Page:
Killers are ready

AL STRACHAN -- Toronto Sun

, Last Updated: 8:36 AM ET

PRAGUE -- There's one thing that Canadians know about playing hockey in Europe. They're going to spend time killing penalties.

"That's the way it is," Team Canada coach Marc Habscheid said. "It has been that way for years."

The 3-1 exhibition win over Latvia on Monday provided a perfect example. The lone referee was busy watching some jostling in the corner as the play broke out.

Shane Doan takes up the story. "The one guy was looking for a pass and he swung and hit the linesman and fell down," he said with a laugh. "The referee didn't see it, so he went and asked the linesman. He didn't want to say that he'd got in the way, so he blamed Robyn Regehr. They gave Regehr an interference penalty and he's shouting, 'I wasn't within 20 feet of him!' "

Over the course of the evening, the Latvians had nine power plays, the Canadians three.

"I think we might get that all the time out here," Doan said with a chuckle.

The good news for Canadians is that this team has some of the best penalty killers in the world, starting with the Detroit Red Wings duo of Kirk Maltby and Kris Draper.

They have a tactic that is highly effective in the National Hockey League and can be expected to reap dividends in the world championship as well.

They use it no matter which one is first up the ice because they're basically interchangeable. They're both great skaters and they know exactly what the other will do.

It starts with the guy closest to the puck going for it at full speed. Most penalty killers will ease off or peel away once they get close, but Draper and Maltby often go right in, forcing a pass or a turnover.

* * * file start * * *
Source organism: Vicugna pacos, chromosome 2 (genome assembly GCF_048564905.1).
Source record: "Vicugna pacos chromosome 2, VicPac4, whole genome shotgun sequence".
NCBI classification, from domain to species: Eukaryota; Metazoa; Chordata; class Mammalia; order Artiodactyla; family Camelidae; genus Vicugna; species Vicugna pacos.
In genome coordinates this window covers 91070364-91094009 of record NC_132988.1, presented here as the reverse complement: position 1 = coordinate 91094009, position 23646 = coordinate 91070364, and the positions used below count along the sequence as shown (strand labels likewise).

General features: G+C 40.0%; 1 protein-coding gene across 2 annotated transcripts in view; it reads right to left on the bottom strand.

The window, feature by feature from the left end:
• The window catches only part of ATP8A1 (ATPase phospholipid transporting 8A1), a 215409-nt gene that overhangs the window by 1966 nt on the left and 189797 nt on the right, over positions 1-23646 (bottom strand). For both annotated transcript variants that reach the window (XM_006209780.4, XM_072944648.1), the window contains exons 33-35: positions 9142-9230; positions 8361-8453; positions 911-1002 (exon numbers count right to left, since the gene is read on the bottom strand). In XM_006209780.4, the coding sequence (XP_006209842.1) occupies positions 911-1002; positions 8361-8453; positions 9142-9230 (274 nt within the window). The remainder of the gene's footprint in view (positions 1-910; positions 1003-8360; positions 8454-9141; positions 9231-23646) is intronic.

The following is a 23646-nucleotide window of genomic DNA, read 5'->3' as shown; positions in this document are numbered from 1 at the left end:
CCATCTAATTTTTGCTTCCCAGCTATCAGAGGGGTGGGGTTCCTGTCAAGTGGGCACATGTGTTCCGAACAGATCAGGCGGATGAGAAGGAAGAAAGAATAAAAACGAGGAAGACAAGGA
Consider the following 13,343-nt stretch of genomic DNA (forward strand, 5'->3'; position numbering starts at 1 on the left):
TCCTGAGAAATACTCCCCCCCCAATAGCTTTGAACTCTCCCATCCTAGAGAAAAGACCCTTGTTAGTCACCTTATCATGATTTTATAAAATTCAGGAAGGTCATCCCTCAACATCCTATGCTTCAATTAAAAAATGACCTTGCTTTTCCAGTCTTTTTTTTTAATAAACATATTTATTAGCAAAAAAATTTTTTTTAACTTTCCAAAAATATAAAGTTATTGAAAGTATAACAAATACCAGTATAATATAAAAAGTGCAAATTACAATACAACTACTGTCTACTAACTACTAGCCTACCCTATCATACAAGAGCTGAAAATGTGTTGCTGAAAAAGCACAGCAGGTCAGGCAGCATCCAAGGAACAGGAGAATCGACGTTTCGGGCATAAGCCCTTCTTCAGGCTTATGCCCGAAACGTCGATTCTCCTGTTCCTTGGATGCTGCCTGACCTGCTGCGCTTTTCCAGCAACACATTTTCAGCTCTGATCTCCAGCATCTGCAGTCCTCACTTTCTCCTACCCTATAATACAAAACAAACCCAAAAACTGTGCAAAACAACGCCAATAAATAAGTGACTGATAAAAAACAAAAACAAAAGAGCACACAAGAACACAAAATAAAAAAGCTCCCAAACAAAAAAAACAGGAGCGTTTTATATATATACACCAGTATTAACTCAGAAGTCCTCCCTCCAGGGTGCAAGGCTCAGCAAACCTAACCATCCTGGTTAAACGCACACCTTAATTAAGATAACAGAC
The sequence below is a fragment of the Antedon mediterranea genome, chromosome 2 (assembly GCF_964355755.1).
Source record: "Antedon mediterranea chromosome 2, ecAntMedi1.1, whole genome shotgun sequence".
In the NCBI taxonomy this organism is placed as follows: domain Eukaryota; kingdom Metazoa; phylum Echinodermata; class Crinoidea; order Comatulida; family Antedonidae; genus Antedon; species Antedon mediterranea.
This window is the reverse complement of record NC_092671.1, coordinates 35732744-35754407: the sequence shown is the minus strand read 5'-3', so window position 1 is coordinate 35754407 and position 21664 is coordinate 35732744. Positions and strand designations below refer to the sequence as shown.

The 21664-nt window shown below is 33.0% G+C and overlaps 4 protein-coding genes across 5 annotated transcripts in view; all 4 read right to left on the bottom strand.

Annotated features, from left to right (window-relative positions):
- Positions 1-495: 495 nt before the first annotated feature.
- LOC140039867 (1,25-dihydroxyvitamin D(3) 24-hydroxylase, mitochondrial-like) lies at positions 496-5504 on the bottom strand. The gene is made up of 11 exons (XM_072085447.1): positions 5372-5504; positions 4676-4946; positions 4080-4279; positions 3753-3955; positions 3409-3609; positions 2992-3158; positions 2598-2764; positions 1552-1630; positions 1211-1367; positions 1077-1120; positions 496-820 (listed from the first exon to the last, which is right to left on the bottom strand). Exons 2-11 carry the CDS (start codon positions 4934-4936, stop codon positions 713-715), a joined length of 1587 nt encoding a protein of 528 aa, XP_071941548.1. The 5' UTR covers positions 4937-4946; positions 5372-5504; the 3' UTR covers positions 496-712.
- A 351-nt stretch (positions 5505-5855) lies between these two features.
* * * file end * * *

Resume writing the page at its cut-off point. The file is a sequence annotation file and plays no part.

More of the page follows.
Today's coaches, most of whom tend to be conservative, dislike that kind of approach because it can effectively create a 4-on-3 advantage and they'd rather have their fingernails pulled out than be on the wrong end of odd-man situations.

That's one of the reasons the tactic works so well. The opposition is forced to counter a strategy it rarely sees.

"Malts and I have been doing it for seven or eight years," Draper said. "It's automatic. We just want one guy to get down and get as much pressure as possible, then the other guy is trying to anticipate where they're going to go. The other guy just comes back through the middle."

Most penalty killers are more passive. "They try to let them break out and get them in the neutral zone," Draper said. "We try to throw a little bit of a wrench in the controlled breakout and create a little havoc down in their own end."

TWO OF THE BEST

As a result, that dreaded 4-on-3 isn't much of a concern. For one thing, Draper and Maltby are fast enough to get back into the play. For another, they're much more likely to stop the breakout in its tracks than get trapped.

All it takes is a split second of indecision on the puck carrier's part and he suddenly finds himself with nowhere to go. That's when Draper and Maltby press home the attack.

"If you're within a stick length and the guy still has the puck," Draper said, "it's your sign to go in if you think you can get the puck, or get the man, or disrupt the flow of their breakout."

The other, meanwhile, determines which lanes are blocked off and heads into the open area to intercept a pass.

On the wide European ice, the tactic needs only one small adjustment.

"Because of the possibility of that stretch play with no red-line offside," Maltby said, "the first guy has to get in that middle lane to deter that. But dealing with Drapes, I pretty much know what he's thinking and what he's going to do.

"We just try to do the same basic type of thing that we've always done."

That's kill penalties as well as any tandem in the world.


Videos

Photos